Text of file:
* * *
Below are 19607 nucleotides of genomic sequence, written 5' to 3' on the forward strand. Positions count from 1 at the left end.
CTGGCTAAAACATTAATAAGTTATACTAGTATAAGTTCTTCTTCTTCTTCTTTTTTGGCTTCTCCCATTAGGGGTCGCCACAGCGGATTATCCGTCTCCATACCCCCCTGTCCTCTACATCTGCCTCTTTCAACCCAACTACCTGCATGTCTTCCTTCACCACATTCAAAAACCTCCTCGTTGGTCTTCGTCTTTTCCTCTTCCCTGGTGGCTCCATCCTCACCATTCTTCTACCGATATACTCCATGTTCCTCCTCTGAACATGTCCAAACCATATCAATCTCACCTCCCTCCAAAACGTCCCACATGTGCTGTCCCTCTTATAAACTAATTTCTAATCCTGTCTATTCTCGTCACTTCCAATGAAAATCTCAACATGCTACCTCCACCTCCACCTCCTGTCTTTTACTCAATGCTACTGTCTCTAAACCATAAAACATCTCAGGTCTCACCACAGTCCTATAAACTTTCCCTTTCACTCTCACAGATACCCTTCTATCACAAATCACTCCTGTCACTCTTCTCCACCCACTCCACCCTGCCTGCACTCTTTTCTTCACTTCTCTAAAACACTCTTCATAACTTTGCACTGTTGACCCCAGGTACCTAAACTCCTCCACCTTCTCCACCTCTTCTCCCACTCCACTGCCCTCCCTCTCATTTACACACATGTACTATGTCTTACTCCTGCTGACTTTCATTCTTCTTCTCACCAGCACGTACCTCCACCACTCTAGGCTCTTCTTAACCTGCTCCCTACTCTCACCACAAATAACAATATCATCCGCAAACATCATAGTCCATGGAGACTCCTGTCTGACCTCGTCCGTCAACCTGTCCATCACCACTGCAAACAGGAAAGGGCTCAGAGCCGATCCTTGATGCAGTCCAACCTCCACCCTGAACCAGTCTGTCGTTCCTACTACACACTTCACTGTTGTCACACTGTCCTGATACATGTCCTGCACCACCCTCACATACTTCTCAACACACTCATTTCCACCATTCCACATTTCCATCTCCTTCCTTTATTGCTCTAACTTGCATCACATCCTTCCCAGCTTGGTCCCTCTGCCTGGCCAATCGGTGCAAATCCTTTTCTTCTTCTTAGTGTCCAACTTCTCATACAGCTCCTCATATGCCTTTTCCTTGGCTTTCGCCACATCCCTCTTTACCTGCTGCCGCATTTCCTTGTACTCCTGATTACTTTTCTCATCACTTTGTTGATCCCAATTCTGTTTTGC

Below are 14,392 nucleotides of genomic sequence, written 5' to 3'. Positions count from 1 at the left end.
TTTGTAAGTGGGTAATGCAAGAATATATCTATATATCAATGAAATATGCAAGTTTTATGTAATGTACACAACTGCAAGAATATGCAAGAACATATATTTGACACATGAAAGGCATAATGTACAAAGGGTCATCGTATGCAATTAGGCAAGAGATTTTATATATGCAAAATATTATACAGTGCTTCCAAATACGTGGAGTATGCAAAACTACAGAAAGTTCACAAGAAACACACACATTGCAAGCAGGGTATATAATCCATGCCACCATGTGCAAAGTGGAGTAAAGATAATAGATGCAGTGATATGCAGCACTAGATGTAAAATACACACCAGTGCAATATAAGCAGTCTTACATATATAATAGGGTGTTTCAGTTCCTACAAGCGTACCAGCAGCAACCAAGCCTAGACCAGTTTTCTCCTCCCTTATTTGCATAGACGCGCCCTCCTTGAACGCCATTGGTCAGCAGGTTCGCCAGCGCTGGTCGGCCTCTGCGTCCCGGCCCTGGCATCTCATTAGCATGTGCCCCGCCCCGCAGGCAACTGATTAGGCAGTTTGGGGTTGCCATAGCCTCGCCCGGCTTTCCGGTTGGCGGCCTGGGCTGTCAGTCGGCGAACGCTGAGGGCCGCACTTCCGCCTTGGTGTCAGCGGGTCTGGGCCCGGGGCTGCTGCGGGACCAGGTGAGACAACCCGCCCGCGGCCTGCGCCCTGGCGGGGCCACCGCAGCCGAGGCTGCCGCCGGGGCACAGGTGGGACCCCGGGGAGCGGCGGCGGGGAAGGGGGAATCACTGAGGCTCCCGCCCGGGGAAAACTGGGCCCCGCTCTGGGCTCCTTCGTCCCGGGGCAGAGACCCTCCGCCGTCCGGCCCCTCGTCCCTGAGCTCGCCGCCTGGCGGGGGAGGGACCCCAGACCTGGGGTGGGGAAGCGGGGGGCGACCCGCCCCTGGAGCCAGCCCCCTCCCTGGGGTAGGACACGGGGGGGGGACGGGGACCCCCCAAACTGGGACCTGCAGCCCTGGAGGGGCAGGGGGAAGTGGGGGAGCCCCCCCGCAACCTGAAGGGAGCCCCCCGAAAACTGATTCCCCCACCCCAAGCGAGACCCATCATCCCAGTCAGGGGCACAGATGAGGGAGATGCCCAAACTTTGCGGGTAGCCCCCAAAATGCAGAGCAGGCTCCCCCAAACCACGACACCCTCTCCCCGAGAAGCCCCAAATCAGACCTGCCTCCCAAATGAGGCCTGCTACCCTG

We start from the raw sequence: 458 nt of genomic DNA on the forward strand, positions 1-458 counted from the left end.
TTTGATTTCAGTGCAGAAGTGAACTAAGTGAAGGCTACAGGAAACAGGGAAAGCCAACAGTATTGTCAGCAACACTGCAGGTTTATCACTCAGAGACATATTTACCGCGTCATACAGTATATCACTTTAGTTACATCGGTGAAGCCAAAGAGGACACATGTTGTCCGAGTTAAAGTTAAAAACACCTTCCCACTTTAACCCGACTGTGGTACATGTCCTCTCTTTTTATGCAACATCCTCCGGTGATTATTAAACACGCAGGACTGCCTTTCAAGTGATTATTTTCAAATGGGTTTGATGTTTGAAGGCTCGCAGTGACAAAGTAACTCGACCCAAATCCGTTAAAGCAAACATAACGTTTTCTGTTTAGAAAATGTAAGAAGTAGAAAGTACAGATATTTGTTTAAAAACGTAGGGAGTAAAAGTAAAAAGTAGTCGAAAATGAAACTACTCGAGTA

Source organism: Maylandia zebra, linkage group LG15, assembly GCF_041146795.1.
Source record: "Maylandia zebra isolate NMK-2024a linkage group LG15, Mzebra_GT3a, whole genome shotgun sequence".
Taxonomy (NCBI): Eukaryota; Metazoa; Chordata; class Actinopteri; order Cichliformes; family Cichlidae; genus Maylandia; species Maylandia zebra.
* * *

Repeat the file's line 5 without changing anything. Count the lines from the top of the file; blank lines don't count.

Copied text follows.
We start from the raw sequence: 458 nt of genomic DNA on the forward strand, positions 1-458 counted from the left end.